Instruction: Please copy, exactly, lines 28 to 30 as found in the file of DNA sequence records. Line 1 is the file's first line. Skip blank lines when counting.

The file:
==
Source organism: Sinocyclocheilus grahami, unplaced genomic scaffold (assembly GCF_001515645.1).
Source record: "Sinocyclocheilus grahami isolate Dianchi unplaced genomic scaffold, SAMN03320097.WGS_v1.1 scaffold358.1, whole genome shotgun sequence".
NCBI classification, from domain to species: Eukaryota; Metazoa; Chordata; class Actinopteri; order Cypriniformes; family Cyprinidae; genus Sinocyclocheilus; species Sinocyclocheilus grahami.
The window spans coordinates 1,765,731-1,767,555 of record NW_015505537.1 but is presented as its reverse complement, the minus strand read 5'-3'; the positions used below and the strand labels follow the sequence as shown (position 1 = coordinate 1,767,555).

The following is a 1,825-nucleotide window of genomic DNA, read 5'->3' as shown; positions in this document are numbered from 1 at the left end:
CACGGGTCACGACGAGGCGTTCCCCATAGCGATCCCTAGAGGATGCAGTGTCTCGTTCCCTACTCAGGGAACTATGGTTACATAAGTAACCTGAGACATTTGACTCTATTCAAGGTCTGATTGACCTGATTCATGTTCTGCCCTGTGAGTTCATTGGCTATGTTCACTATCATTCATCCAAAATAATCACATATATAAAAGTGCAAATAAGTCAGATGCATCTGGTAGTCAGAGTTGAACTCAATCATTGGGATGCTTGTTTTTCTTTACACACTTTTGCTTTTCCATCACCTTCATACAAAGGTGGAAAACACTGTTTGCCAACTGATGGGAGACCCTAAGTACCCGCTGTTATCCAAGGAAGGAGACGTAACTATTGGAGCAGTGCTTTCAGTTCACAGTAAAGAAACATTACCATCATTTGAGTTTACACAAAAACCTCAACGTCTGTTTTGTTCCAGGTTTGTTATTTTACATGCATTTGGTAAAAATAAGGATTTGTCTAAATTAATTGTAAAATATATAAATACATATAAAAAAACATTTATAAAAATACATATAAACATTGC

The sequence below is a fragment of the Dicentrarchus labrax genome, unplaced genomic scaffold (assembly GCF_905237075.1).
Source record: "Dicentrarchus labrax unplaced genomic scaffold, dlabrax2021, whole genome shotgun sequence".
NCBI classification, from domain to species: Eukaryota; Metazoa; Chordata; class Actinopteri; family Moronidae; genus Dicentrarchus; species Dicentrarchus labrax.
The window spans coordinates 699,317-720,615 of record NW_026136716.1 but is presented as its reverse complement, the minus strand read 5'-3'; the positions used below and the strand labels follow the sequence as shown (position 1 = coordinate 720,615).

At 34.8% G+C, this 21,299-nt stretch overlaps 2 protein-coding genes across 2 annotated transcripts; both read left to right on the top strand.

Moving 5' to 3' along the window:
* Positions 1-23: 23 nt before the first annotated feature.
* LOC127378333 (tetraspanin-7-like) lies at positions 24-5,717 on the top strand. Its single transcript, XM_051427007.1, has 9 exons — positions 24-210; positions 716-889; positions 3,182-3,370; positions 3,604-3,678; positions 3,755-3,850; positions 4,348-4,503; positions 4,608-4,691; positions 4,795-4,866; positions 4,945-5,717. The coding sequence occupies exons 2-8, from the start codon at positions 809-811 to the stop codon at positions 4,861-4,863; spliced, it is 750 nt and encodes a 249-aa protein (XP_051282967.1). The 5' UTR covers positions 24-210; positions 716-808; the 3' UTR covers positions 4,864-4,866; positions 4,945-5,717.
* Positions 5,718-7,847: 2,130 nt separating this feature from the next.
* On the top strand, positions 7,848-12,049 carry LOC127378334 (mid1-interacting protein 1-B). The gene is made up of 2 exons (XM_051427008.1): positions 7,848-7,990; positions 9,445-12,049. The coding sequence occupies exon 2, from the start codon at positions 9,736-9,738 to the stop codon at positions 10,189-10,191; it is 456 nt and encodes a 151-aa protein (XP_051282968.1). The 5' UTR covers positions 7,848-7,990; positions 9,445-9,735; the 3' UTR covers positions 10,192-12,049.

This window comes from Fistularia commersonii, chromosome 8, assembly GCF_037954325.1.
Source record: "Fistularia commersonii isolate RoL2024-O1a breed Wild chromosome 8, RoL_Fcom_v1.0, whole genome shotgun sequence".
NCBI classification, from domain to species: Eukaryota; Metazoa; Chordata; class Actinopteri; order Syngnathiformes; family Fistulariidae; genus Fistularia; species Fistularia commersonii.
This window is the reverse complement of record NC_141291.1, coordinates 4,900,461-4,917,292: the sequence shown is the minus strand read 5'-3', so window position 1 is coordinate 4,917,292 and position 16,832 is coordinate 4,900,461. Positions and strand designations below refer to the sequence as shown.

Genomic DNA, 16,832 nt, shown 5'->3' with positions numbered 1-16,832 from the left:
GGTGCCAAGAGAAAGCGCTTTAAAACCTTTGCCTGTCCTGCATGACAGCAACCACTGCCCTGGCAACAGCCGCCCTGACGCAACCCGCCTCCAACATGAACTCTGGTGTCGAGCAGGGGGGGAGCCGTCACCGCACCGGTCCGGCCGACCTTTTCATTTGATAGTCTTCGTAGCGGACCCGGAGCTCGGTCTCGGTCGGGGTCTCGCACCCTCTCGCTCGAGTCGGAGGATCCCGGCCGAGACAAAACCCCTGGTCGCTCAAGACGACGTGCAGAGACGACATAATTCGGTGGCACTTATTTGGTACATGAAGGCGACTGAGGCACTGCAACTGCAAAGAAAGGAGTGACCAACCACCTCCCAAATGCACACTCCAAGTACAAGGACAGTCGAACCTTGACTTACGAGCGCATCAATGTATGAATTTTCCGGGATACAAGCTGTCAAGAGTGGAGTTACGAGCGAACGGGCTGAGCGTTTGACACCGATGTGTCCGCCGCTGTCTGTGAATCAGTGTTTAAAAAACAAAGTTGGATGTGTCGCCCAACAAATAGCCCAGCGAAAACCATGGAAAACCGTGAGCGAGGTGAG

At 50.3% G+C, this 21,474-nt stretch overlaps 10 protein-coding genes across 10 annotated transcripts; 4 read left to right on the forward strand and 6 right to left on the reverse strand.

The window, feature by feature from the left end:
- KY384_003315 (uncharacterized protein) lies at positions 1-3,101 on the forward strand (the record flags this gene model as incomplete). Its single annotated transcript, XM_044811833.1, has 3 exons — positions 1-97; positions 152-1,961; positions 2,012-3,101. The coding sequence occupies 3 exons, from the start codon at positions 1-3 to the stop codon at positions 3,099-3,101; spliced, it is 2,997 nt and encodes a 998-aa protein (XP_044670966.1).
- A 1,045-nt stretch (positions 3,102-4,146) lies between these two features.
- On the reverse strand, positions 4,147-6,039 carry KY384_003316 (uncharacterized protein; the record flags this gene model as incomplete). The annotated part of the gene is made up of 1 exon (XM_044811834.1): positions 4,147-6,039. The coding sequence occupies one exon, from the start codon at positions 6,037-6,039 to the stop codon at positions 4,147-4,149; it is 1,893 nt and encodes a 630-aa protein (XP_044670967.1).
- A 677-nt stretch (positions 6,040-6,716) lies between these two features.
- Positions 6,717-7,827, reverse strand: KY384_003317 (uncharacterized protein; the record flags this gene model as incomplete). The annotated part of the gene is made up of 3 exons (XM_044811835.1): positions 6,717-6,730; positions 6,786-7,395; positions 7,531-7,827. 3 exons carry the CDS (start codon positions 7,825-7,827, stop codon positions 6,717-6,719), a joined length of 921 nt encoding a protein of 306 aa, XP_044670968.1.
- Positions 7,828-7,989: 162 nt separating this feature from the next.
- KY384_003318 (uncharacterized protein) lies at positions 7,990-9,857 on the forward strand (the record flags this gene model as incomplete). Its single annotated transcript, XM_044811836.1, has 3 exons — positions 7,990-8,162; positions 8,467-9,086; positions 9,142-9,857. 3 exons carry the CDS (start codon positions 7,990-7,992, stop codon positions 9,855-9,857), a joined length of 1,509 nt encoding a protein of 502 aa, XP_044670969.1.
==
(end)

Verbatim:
- A 677-nt stretch (positions 6,040-6,716) lies between these two features.
- Positions 6,717-7,827, reverse strand: KY384_003317 (uncharacterized protein; the record flags this gene model as incomplete). The annotated part of the gene is made up of 3 exons (XM_044811835.1): positions 6,717-6,730; positions 6,786-7,395; positions 7,531-7,827. 3 exons carry the CDS (start codon positions 7,825-7,827, stop codon positions 6,717-6,719), a joined length of 921 nt encoding a protein of 306 aa, XP_044670968.1.
- Positions 7,828-7,989: 162 nt separating this feature from the next.